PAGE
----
WMD on WMHD 2018


 

Plenty to like in the WHO statement  for World Mental Health Day 10th  October 2018 , calling for the  need to focus on mental health of young persons; with an emphasis on recognising the stressful world not of their making but in which, likewise, not of their own choosing they find themselves having to make sense of, and make a life in;  and on prevention and the need to  focus on supporting them in building resilience and skills to survive in that difficult world  in order to be able to make a life worth living in it.

Not much at all to like about how the mental illness-industrial-complex that we have builded-here, upon the foundational myth- the powerful single-story: that if a person struggles, then there is something wrong with them, and therefore we need to diagnose them, drug them up and dump them.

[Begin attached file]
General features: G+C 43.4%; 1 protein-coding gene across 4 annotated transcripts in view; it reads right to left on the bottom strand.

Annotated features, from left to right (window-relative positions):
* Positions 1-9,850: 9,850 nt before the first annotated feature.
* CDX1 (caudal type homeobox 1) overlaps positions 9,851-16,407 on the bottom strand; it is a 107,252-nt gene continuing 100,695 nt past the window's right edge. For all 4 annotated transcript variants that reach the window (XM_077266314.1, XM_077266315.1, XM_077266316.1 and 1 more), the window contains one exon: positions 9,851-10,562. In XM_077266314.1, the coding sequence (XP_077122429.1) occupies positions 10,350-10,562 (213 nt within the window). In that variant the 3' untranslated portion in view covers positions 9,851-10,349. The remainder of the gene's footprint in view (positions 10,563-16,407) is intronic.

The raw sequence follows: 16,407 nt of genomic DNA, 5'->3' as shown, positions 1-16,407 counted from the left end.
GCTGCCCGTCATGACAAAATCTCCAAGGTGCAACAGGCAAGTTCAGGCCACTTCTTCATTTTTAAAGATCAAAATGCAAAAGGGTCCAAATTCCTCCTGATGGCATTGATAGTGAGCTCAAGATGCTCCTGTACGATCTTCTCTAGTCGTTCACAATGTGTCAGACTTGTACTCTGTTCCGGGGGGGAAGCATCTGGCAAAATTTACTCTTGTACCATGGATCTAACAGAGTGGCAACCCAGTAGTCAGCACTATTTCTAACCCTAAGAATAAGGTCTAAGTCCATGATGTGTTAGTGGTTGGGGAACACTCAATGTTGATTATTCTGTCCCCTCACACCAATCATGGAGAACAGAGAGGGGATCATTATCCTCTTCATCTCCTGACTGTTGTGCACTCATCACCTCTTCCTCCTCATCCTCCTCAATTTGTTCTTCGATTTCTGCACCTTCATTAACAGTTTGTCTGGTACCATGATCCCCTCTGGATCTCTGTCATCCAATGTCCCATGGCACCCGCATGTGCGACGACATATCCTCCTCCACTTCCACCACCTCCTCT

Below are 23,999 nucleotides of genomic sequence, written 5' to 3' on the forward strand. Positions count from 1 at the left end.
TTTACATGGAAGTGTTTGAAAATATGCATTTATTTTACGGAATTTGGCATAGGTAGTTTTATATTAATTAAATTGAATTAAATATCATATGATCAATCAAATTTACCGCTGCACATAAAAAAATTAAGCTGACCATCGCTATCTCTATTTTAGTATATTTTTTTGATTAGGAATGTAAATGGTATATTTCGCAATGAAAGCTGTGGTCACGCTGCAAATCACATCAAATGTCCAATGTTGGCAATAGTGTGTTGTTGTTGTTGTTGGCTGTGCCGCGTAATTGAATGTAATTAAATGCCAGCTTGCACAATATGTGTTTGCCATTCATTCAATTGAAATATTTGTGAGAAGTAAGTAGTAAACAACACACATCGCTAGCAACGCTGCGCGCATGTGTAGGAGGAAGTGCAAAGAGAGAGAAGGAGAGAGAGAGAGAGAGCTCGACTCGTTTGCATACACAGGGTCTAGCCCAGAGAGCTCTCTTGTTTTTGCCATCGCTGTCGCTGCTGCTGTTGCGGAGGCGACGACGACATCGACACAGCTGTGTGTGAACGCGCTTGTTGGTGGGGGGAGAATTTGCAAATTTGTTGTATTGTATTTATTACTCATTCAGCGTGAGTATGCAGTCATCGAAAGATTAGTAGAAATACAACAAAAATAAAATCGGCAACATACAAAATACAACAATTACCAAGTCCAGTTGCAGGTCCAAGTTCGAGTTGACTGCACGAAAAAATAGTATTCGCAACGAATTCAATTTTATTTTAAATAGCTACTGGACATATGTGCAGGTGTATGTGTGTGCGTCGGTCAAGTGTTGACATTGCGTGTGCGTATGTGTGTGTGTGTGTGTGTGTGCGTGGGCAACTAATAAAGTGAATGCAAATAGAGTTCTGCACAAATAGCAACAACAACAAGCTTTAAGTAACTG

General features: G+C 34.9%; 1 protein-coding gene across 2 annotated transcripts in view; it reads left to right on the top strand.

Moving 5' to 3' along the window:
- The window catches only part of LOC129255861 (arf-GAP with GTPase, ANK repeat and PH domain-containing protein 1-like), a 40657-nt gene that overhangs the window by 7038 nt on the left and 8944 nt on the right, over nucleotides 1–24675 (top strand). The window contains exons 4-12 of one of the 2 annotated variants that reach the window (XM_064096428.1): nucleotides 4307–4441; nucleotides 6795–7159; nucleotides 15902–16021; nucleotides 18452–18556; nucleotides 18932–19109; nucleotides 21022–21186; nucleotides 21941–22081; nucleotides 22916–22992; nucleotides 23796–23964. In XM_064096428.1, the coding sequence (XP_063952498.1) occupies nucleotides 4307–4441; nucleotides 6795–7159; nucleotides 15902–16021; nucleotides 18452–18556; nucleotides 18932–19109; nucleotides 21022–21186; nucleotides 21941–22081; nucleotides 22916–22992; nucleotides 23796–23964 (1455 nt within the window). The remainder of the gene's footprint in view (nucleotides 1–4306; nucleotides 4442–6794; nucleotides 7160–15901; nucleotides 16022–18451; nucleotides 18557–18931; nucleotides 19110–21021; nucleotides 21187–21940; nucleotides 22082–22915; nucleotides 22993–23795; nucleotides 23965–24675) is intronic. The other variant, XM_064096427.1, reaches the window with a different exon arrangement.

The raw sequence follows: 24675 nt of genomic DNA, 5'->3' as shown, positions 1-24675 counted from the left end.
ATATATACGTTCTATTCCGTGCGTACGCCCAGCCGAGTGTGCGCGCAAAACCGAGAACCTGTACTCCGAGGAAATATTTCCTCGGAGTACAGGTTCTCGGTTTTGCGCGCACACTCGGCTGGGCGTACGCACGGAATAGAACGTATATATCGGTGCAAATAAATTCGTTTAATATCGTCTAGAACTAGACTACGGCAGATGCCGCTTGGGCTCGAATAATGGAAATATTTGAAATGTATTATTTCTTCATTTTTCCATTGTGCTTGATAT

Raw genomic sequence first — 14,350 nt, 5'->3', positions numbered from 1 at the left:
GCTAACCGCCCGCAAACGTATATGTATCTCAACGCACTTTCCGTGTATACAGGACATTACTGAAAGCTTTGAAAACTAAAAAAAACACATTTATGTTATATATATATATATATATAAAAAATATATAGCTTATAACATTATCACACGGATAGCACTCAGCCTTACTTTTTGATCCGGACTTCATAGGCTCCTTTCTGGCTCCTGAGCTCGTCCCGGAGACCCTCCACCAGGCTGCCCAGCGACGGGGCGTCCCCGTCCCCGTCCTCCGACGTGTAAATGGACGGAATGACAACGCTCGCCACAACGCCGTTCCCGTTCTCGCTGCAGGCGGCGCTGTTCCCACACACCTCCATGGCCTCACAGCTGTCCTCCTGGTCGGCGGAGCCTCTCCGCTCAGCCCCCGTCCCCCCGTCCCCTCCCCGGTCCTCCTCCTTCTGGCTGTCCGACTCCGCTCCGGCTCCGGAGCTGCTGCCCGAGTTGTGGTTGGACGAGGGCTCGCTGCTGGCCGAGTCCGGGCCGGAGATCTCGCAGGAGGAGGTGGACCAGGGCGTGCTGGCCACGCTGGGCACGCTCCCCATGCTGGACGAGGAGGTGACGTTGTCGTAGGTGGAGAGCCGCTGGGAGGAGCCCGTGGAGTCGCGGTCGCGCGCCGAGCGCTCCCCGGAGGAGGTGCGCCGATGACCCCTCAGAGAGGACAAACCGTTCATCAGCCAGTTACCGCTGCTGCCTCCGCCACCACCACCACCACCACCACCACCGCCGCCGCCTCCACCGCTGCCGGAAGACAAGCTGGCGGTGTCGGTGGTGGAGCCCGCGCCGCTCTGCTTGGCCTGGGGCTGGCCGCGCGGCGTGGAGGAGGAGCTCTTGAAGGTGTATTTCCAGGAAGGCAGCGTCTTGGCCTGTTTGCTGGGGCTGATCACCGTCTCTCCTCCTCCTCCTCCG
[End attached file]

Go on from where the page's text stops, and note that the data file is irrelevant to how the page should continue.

That this degradation narrative is now tagged onto the master file of one-in-four – over 2 billion – of us shows how utterly stark raving bonkers it is…

The conspiracy of institutions ravenous for more money to deliver more of the same message includes all those services, charities and NGOs that bring out their brightest and best weapons of mass deception on days like these, and who have have built their cash-grabbing/ “fundraising” strategy upon categorizing people as defective, diagnosable and thus we need them to fix us with their fixes; and then have the gall to admonishing those struggle when they choose [as is their right] to not make themselves even more vulnerable by seeking their brandedversion of  “help”.